How To Get Elected In Ontario: Promise Cheap Energy, No Matter What The Cost


Andrea Horvath, Dalton McGuinty, Tim Hudak

Gerry Rafferty wrote:

Clowns to the left of me!
Jokers to the right!
Here I am stuck in the middle with you.

That's how one feels in Ontario, Canada these days, as we approach a fall election and everyone starts making promises. The polls are predicting a right wing Conservative landslide, and my vote would normally go to the New Democrats on the left. But when it comes to energy policies, it looks like we are stuck in the middle with Liberal Premier Dalton McGuinty right now.

He was our 2009 Best of Green Regional Politician, but has done a bit of backsliding since then.
Nothing surprises me from the Joker to the Right, Tim Hudak of the Progressive Conservative party. He is singlehandedly scaring off investment in Ontario green energy by threatening to kill the province's feed-in-tariff program. Tyler Hamilton writes:

He wants to throw the baby out with the bath water, and in doing so kill investor confidence in the Ontario market, kill green jobs and build new nuclear plants that we'll have to start paying for 10 years before the first kilowatt-hour is generated. His approach is reckless at a time when Ontario needs surgical, not blunt force, solutions. He's being destructive at a time when Ontarians want our politicians to be constructive.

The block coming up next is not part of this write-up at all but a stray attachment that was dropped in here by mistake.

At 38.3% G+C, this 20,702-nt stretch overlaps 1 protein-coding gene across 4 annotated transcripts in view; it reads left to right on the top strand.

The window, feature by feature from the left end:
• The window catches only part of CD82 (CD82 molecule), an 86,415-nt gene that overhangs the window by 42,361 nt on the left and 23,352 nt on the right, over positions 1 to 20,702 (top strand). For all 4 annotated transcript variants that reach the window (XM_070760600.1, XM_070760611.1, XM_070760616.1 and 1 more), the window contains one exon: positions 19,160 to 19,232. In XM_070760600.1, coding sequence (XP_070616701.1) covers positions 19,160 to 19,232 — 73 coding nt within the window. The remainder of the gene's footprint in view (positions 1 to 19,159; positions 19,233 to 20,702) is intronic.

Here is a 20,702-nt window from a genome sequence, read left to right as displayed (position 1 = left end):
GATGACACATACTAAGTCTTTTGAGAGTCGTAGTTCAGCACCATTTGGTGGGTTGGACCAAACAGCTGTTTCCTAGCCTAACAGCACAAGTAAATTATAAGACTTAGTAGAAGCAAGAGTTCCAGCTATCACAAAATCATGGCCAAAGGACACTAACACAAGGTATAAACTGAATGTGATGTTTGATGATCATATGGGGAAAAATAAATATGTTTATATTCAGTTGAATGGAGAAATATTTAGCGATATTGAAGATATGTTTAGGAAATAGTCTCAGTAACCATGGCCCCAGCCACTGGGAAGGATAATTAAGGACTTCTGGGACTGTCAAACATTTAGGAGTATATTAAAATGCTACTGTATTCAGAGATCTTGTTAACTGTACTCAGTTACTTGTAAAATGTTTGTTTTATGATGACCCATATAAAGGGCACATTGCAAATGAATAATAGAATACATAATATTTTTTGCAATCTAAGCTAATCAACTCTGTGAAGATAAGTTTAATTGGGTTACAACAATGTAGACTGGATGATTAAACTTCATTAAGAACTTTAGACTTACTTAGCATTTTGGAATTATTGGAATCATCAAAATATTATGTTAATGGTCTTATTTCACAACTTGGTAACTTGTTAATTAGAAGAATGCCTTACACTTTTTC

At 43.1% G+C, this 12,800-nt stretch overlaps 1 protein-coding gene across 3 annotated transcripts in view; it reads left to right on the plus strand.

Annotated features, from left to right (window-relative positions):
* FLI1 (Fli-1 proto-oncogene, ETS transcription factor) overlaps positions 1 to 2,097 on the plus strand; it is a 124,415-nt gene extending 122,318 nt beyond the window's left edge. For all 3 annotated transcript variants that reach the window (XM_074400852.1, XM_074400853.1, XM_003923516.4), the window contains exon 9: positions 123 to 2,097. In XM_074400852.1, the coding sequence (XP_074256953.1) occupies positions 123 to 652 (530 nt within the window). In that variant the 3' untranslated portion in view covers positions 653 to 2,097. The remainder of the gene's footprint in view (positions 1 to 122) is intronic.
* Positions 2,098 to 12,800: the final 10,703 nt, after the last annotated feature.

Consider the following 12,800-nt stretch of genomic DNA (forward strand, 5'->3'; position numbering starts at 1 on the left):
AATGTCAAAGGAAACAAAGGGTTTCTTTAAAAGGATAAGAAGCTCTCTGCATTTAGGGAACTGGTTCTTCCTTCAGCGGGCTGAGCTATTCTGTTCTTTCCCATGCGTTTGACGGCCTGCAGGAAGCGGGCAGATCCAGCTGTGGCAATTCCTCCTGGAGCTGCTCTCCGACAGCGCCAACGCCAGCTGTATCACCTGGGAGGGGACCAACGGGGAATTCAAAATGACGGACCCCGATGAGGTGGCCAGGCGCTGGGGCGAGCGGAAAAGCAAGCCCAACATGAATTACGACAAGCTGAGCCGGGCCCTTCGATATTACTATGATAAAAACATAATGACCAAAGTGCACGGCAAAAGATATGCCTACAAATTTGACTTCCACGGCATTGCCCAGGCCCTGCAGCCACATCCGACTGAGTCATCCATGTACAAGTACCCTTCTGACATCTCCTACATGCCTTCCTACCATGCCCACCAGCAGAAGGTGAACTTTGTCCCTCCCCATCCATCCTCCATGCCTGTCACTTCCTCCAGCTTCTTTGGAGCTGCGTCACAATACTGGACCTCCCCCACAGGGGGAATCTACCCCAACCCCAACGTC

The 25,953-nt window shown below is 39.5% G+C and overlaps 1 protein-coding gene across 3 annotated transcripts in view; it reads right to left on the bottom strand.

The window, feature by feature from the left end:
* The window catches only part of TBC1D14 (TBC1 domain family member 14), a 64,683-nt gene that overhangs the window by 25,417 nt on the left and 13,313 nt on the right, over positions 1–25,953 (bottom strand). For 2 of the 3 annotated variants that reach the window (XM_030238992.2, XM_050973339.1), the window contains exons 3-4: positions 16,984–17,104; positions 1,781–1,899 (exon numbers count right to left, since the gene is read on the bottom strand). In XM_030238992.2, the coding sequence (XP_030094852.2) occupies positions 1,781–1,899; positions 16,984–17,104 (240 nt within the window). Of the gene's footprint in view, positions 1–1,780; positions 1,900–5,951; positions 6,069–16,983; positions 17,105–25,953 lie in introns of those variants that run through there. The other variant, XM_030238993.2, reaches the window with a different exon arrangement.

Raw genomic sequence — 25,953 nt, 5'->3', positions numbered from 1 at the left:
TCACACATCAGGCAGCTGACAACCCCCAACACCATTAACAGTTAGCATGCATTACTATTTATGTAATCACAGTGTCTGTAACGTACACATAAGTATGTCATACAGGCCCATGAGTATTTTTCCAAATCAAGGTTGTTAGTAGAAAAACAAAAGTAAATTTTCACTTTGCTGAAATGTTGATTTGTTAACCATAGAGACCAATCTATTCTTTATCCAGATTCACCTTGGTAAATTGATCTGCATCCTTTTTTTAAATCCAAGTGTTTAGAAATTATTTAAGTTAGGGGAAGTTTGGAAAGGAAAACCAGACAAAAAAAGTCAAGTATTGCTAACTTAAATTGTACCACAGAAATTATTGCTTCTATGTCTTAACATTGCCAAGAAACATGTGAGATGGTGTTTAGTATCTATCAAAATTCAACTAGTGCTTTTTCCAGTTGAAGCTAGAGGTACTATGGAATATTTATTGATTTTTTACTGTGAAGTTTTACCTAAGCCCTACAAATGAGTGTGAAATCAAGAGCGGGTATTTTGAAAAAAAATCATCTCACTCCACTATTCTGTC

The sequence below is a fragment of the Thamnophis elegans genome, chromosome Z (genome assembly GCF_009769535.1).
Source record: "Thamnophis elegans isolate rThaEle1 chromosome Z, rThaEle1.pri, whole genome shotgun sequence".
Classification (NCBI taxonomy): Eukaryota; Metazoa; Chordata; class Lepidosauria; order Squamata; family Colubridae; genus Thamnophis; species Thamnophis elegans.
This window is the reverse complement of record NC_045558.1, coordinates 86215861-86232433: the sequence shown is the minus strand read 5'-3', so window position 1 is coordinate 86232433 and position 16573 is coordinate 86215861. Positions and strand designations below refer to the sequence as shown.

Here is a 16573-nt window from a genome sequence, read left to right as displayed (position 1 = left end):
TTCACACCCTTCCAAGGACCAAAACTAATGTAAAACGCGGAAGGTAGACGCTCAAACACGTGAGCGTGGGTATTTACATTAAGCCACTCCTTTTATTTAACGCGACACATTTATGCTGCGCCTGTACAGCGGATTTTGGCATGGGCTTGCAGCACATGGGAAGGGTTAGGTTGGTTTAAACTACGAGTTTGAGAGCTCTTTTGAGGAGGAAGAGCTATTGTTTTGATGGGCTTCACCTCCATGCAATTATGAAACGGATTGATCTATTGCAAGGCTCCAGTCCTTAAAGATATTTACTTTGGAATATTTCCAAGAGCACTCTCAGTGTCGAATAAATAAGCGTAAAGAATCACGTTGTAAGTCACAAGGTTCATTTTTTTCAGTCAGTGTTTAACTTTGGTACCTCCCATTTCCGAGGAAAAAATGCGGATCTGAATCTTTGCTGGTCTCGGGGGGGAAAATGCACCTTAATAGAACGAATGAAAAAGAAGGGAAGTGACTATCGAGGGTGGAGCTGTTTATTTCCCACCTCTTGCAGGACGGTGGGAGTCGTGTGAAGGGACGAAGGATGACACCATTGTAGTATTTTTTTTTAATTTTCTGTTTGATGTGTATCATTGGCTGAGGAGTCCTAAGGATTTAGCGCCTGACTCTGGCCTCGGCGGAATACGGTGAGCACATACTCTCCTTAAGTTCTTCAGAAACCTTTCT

He also wants to remove the sales tax on energy used for home heating.

The Clown to the Left on energy policy is Andrea Horvath of the NDP,who wants to cut taxes on energy use. According to the approving Toronto Star:

Gasoline prices are top-of-mind for Ontario voters. The NDP has shrewdly seized on lower prices to differentiate themselves from the Liberals and Tories, who have both ruled out relief at the pump. Horwath argues that driving is a necessity -- music to the ears of working-class voters, but also upper-income 905 [suburban] commuters in SUVs.


So instead of something sensible like a carbon tax to encourage people to drive less or get a more fuel efficient car, or to live more efficiently in smaller houses closer to work, Andrea Horvath writes in the policy statement as justification for lowering taxes on energy:

Your electricity. Your home heating. Gas for your car. You can cut a lot from your household budget, but everyone needs to heat their home, keep the lights on and commute to work.

Living in a big house in the suburbs and commuting by car is not a necessity, it is a lifestyle choice. It happens to be a particularly carbon-intensive choice. Giving it a tax break shifts the burden to the urban, renting, cycling and apartment dwelling citizens who are a big part of the NDP's traditional base.

My family disagrees with me on this. My son says energy taxes are regressive, hurting the poor and middle classes far more than the rich, particularly since they have to drive the furthest. My wife worries that her mother may be forced out of her house because she can't afford to heat it.

But I think that the NDP should be taxing carbon, not giving it a break. I have always voted NDP but I can't vote for this.

More on Ontario Politics
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Ontario Cancels Offshore Wind Projects, Blames "Lack of Science"

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